This is a two-part blog to encourage and equip parents of teenagers. In this part 1, we share an encouraging big-picture truth. In part 2 we share strategies to help you implement it. Pass this along to a parent who needs it!
As a mom who has been launching young-adult kids into the college and career phases of life, I was delighted recently when my daughter wanted help shopping for clothes for her first “real” job. As she walked up to the cashier with her selections and presented her own debit card to pay for what she would be wearing the next day, I smiled a little inside. I thought about what a remarkable thing it has been to gradually shift, over twenty-two years, from parenting that focuses on teaching obedience and discipline, to parenting that focuses on steering and coaching teens to handle increased freedom … and now to parenting that focuses on mentoring and friendship.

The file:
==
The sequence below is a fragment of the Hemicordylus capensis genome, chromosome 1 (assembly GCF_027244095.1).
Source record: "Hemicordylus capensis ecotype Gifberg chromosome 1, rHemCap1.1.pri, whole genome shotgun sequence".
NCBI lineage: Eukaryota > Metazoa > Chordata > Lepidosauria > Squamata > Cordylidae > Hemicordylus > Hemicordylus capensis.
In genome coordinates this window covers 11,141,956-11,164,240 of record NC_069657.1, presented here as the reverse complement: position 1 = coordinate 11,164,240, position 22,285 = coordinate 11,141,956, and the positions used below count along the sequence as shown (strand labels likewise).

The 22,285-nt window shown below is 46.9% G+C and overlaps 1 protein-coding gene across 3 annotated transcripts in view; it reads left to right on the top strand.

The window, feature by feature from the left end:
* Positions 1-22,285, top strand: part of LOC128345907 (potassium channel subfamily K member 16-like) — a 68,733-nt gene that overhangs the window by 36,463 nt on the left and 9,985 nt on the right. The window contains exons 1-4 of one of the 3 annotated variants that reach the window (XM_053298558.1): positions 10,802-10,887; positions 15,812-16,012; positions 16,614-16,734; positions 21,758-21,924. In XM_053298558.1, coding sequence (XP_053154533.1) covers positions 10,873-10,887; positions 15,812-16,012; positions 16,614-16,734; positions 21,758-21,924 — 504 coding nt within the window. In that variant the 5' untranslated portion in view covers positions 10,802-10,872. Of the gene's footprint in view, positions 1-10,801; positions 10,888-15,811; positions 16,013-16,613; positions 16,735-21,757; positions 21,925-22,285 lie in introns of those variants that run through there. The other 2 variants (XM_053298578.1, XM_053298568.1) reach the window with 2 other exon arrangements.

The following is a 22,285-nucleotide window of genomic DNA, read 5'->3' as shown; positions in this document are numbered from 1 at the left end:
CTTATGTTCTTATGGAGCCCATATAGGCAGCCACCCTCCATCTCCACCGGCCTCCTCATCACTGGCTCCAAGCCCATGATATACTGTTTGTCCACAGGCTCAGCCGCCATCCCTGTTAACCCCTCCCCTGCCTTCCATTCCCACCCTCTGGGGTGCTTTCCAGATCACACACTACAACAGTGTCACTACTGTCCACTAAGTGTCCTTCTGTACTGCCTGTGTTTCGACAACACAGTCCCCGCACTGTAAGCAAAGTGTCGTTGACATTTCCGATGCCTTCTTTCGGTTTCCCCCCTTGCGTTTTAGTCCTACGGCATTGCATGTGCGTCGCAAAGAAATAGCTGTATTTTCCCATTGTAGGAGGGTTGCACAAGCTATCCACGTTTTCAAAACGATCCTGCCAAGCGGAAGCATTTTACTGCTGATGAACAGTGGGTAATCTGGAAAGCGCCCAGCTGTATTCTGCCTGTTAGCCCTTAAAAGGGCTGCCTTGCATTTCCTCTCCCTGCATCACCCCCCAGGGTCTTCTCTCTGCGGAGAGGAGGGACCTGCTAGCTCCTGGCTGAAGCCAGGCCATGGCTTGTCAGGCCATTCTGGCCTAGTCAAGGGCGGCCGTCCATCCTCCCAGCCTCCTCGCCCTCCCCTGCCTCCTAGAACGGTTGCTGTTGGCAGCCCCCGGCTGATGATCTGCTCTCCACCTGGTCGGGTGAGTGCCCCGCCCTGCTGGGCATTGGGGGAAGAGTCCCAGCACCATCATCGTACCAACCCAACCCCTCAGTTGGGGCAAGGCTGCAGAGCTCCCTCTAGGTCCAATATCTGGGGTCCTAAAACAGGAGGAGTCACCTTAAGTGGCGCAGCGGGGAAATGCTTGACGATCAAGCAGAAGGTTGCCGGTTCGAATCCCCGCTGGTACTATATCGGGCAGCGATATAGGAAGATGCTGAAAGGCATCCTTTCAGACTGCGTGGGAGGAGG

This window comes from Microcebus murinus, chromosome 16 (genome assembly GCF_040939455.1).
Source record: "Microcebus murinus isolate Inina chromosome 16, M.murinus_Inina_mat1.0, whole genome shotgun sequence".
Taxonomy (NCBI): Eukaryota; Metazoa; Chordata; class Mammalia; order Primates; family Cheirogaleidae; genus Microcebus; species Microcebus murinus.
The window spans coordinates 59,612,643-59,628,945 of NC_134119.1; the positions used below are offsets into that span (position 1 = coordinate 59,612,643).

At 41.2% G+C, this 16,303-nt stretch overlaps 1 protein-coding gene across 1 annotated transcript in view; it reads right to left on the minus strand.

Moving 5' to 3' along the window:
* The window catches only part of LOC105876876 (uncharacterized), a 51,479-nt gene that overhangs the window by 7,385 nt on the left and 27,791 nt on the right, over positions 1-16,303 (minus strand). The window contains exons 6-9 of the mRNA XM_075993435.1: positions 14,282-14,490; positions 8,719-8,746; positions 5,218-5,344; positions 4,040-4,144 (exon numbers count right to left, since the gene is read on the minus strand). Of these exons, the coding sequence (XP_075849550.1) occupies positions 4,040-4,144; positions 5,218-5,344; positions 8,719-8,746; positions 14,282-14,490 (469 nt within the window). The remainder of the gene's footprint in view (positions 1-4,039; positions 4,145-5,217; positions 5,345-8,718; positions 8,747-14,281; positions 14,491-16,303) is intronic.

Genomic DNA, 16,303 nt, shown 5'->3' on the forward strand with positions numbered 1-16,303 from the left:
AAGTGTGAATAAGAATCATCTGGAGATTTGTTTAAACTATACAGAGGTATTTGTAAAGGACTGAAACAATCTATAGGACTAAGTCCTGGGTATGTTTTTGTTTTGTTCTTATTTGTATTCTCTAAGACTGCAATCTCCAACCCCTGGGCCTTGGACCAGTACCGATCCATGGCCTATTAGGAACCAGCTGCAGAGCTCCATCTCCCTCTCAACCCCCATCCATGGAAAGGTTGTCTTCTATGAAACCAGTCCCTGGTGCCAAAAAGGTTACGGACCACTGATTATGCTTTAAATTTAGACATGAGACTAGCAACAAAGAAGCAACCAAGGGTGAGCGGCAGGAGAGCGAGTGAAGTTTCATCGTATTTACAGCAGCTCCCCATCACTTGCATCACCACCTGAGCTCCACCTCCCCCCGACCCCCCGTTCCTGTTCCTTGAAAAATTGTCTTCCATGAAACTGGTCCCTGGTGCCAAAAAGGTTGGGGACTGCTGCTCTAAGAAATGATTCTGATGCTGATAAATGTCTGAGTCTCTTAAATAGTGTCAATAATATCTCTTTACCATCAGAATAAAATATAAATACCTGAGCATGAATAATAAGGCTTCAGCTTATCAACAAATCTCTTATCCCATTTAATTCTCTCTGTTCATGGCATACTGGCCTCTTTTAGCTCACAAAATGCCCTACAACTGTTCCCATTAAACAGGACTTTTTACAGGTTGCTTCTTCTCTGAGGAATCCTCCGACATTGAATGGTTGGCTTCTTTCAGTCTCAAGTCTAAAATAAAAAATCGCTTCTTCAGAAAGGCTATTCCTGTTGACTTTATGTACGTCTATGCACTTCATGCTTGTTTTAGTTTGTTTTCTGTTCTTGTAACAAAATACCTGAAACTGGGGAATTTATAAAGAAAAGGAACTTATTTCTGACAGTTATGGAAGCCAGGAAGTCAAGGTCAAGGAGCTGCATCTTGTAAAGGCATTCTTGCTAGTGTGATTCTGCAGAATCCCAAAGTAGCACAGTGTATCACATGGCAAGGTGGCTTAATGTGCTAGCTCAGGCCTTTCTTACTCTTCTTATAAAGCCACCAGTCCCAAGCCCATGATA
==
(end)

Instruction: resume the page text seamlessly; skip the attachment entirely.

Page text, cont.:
Here’s the encouragement for parents who are one parenting phase behind me, with kids in high school: you can do it! Stay the course and finish this phase well rather than skipping it because it gets exhausting. If you’re like many parents in our research, you may be tired from your teenager’s constant pushing and pulling at boundaries during these increasingly independent years. It may feel as if you have an active, willful colt that wants to run and is not happy during those times when you rein them in! You may be grappling with the temptation to drop the reins of steering and enforcing boundaries for your child, become the “cool parent,” and skip straight to the “friendship” phase.